At one point in time, surely, you’ve taken your dog on a walk and this situation can go exactly three ways. First, it goes exactly as you expected for a walk. No drama, just peaceful and refreshing walk with your best buddy with occasional interruptions to pee or to greet another dog or human. And you guys go back home safely and one step fitter than the previous day. 

Second is a bit more challenging with a bit more of the usual push and pull, your dog taking the aggressive lead for the day and taking you into a more adventurous walk than you intended. A few authoritative calls of their names and more than usual quota of “No, stop that.” and “No, don’t do that.” You break in a little more sweat but everything turned out fine. 

Or the third one where your dogs wiggles out of the leash and Into The Unknown called upon by the mysterious dog spirit urging him to embark on an unrestrained adventure. And this is the most challenging moment of the walk which to many dog owners who are not adept with how this situation should be handled could prove to be a period of overthinking, stress, and panic. 

There would be a lot of name-screaming in an authoritative bordering angry tone coupled with “GET BACK HERE” and then some heavy breathing while you chase your dog. More often, this can even escalate to a community of strangers trying to help you out on your misadventure with your dog. 

But even with that, the success rate is usually low and you find yourself chasing your dog until you finally catch him/her. 

It’s very instinctual to chase after a loose dog and that’s fine if you gave in to that but the next time, know better. As much as you’d want to chase after your dog, DON’T. It won’t bring your fur baby back into your arms. In fact, you’re putting your dog in a more dangerous position.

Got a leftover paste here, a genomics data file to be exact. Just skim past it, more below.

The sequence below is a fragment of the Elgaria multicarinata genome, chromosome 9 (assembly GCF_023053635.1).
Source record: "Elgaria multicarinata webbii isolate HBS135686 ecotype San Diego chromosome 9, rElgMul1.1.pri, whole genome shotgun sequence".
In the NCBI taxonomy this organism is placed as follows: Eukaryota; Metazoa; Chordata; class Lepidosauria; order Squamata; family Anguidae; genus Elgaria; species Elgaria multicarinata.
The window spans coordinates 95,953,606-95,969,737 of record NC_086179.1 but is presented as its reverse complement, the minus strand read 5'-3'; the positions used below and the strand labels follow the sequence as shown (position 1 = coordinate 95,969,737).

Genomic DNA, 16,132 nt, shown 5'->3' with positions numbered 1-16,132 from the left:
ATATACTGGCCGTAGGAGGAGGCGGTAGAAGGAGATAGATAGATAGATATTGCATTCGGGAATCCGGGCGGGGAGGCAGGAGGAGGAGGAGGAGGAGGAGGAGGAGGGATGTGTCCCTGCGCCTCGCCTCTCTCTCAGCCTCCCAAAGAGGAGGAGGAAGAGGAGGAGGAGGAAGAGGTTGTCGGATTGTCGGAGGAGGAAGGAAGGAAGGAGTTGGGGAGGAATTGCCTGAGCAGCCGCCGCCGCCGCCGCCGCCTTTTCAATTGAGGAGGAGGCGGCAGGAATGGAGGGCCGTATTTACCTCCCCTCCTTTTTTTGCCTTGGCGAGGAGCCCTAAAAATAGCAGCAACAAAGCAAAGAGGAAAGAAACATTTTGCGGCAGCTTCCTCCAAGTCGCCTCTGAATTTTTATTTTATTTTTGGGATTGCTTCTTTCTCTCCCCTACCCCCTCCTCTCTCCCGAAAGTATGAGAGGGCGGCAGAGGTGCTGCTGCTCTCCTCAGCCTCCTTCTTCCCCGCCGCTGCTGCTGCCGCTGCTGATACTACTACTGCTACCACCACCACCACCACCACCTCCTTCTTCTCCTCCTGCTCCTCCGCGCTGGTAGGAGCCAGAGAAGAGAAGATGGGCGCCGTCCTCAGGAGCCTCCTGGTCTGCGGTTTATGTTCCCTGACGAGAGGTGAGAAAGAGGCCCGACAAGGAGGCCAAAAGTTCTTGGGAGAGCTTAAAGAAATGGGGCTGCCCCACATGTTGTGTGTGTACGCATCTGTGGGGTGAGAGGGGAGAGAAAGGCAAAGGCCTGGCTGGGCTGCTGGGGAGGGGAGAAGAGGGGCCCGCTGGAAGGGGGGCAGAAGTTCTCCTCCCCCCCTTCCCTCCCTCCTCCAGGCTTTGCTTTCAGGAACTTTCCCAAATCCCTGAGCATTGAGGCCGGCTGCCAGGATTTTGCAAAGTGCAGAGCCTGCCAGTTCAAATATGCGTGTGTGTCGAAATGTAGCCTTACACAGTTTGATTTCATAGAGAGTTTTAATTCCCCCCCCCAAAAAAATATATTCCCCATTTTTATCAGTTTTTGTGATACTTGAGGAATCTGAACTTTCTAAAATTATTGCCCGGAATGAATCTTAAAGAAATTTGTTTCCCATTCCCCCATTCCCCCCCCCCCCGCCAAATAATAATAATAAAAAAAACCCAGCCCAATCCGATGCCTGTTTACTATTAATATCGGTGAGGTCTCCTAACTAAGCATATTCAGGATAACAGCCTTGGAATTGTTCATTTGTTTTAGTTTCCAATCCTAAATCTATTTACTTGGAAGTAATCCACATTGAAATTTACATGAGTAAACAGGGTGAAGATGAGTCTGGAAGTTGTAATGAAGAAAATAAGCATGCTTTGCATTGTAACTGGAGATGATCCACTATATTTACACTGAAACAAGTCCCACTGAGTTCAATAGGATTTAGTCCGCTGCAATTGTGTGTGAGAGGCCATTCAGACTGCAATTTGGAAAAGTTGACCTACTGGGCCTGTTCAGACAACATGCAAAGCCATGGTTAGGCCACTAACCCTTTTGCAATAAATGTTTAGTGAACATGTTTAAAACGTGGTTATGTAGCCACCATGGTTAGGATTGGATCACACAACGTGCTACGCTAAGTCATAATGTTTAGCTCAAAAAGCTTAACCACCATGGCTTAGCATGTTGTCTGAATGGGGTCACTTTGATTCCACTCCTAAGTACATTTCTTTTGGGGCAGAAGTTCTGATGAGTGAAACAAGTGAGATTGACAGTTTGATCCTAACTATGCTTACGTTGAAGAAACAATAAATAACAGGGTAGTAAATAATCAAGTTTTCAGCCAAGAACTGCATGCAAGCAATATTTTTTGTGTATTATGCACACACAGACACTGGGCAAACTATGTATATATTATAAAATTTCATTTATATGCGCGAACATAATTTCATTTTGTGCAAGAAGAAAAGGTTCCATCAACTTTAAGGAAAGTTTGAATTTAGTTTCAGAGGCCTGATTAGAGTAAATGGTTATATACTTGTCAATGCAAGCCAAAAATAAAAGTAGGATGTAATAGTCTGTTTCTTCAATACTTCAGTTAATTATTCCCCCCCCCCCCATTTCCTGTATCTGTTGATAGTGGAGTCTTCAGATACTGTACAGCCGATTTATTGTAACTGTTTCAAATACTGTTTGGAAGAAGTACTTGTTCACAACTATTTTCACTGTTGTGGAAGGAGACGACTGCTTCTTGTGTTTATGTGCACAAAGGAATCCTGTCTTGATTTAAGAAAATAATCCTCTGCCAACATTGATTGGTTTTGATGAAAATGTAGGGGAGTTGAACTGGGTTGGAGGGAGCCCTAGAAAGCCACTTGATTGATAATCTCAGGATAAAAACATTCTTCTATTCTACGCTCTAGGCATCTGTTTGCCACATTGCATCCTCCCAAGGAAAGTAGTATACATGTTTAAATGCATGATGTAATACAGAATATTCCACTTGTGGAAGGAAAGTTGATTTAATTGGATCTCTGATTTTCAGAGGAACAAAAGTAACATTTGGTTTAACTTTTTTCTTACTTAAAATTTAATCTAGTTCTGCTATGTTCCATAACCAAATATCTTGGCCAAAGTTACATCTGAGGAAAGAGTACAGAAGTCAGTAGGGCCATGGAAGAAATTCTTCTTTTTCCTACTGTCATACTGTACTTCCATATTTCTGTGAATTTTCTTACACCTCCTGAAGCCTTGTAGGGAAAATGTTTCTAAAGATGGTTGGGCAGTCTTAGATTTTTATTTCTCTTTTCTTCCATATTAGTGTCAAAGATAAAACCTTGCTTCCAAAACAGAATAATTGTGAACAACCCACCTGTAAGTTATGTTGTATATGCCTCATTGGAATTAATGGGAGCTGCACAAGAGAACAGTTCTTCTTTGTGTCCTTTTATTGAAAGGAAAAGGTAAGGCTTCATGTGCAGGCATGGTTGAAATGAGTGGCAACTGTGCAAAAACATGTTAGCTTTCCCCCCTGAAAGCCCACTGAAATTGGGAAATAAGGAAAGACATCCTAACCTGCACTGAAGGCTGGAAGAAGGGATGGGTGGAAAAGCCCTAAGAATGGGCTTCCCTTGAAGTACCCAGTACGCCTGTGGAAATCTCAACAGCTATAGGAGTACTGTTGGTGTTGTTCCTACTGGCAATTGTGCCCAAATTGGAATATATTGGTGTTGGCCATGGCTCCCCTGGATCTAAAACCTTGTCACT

Here’s why. Imagine as a human, you are chased by another human. It’s already scary, right? Then imagine there’s more of them and most of them you don’t know! Then put yourself in your dog’s shoes. I’d bet you would run as well. 

When you chase after a dog, it can send a message that he/she is in danger. Add that with you calling them in an angry tone, it would give the dog the impression that he is in more trouble if he/she gets back to you. Or he/she would perceive it as a game and you are now down to a competition with an animal who will always run faster than you do. 

So here is what you should do.  

First rule of the game is don’t chase BUT make sure you keep your pace to see the direction where your dog is headed. Keep a balancing act so that you don’t encourage your dog to run faster for a game of chase because it will only exhaust you to no point of success while making sure he/she remains in your field of vision for safety.

Second is to beckon him/her using a calm and cheerful tone. Dogs won’t respond to your calls when you’re angry simply because they don’t want to be in trouble. Using a firm yet friendly tone will encourage them to come back and would put their anxieties at bay. 

When this does not work, you can try these tried and tested tricks:

Do some “odd” behaviors to lure your fur baby, for example:

  • Drop and Lie Down. Most dog handlers and owners swear by this because it is effective enough to make your dog curious as to why you’re lying down or to see if their favorite human is doing okay. It’s like, “Why is my human not up for a good chase?”